The Hand Center welcomes Jill Putnam, MD to the practice! Dr. Putnam started September 1st.

How to Manage Bursitis

Bursitis can occur at any age. It affects the fluid-filled sacs that provide cushion to the tissues surrounding your joints. These small, fluid-filled sacs are called bursae. Bursitis occurs as a result of bursae inflammation. 

The bursae are all over your body where your joints are located, but bursitis most commonly affects shoulders, elbows, and hips. Usually, the bursae that get inflamed are located in joints that perform repetitive movements. Long-distance runners, for example, may develop bursitis in their feet or heels.

We asked our experts at The Hand Center to share a few ways to manage bursitis from the comfort of your home. Here are their tips and some background information about bursitis.

Bursitis symptoms and causes 

Typically, medical professionals recognize bursitis based on the following symptoms:

Aging, certain occupations, and conditions such as diabetes and arthritis can also raise your risk for developing bursitis. Fortunately, bursitis usually goes away within two to three weeks when treated properly, though flare-ups are common.

Home care tips to manage bursitis 

If you feel pain in your joint, avoid any activity and rest the affected area for a few days until the inflammation goes down. Ice packs can also help bring down the inflammation and swelling. You may benefit from alternating ice packs with heat in the first three days after the first bursitis flare-up.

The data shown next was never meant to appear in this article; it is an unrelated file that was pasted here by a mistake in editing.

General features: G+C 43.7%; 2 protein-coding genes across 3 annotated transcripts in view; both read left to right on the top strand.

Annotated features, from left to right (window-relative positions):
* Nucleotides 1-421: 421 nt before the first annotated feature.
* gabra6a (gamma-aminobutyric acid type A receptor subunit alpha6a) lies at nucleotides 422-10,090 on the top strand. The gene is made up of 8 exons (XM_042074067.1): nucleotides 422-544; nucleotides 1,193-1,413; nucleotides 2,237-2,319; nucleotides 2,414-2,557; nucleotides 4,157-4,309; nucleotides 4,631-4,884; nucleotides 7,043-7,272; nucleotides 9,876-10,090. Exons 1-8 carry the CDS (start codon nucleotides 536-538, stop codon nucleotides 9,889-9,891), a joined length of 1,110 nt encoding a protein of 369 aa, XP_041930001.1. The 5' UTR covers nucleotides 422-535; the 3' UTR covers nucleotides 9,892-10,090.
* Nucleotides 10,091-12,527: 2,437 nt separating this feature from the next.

Nonsteroidal anti-inflammatory drugs (NSAIDs) can also help, but don’t use them to reduce the inflammation just so you can start overusing the joint again. Pair the drugs with rest so you don’t risk another flare-up.

As the pain goes away, gently move the affected joint through its full range of motion so you can avoid stiffness. After the pain is gone, continue exercising your joints so you can strengthen the muscles surrounding the bursa.

Treatment options for bursitis 

Severe bursitis that doesn’t respond to rest and over-the-counter pain relievers may be an indicator of an underlying condition. 

At times, the liquid in the bursa can get infected, and if that’s the cause of your bursitis, we may recommend antibiotics to eliminate the infection and get rid of symptoms. Certain injections and prescription medications can also help more severe cases of bursitis. 

If you’re in pain and don’t notice any improvement as days pass, contact us to schedule an appointment. We can diagnose and treat your bursitis so you can return to your daily activities as soon as possible.

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